When this reporter contacted the company, its Chief Executives Officer (CEO) Mr. Obono Eteng Itam admitted to getting the contract but stated that it was hijacked by politicians in the state and that he does not know the current state of the project.
“It is true that my company got the contract, but that was done through the then speaker of the Cross Rivers State House of Assembly, Rt. Hon. Eteng Jonah Willams and Mr. Frank Ayade brother, but to talk about the current state of the project, it’s shocking that the project was abandoned.”
He declined making further comments.
Abandoned PHC in Benedehe Ekem
In Benedehe Ekem, Etung LGA, the primary health center is yet to undergo renovation, despite the fact that the contract for this was awarded two years ago. The contract, which also included the renovation of primary health facilities in Adadama, and Katchuan Irruan in Abi and Boki LGAs, was awarded to Messrs Phoenix Prime Enterprise for a total sum of N45m, with a 30-day completion period.
When The Parchment visited Benedehe Ekem PHC, the back of the dilapidated building was covered in overgrown grass, and an abandoned tricycle ambulance was found similarly concealed beneath the overgrown grass, rendering the facility unsuitable for its intended purpose as a primary health care center.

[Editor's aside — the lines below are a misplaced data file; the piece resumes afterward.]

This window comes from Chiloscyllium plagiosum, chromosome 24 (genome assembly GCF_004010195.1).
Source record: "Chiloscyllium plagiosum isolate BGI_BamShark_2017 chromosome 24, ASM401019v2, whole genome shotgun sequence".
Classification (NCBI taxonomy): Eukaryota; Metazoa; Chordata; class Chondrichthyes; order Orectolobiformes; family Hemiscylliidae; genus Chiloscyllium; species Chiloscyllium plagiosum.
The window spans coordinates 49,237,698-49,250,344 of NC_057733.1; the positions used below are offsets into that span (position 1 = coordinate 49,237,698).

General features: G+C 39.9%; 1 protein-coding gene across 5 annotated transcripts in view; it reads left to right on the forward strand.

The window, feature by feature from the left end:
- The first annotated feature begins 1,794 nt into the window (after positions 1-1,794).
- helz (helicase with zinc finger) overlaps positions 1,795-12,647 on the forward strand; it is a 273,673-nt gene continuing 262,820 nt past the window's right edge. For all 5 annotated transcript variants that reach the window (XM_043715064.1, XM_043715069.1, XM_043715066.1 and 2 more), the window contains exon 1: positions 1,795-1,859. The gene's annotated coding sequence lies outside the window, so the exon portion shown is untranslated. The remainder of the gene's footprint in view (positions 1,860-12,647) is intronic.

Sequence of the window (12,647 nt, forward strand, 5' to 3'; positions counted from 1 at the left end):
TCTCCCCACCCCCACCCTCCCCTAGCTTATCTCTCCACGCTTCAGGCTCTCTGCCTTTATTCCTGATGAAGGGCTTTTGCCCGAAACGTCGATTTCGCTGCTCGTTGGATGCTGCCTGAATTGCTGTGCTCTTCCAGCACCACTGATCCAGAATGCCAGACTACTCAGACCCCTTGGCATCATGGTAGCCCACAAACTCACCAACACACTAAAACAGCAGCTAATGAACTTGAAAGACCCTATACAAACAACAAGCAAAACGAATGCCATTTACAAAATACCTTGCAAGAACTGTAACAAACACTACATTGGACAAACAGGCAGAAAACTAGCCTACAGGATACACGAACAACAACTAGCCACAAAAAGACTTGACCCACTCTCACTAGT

A health worker in Etung, who craved anonymity as she is not authorized to discuss the matter, expressed deep concern about the facility’s dismal condition. She said that the wards lack ceilings, restrooms, sufficient staff, security measures, and other crucial amenities.
Esther Abi, a resident, shared her worries about spending a night at the local health facility due to safety concerns and security issues. Drawing from her personal experience during pregnancy, she vividly described the unsettling conditions she had encountered.
“I was on the verge of delivering, and upon arriving at the facility, I found health workers present, but the overall environment was far from accommodating. The women’s ward, in particular, was surrounded by overgrown grass, creating a potential habitat for dangerous animals such as snakes. Fortunately, I’m grateful that nothing adverse occurred during that period.”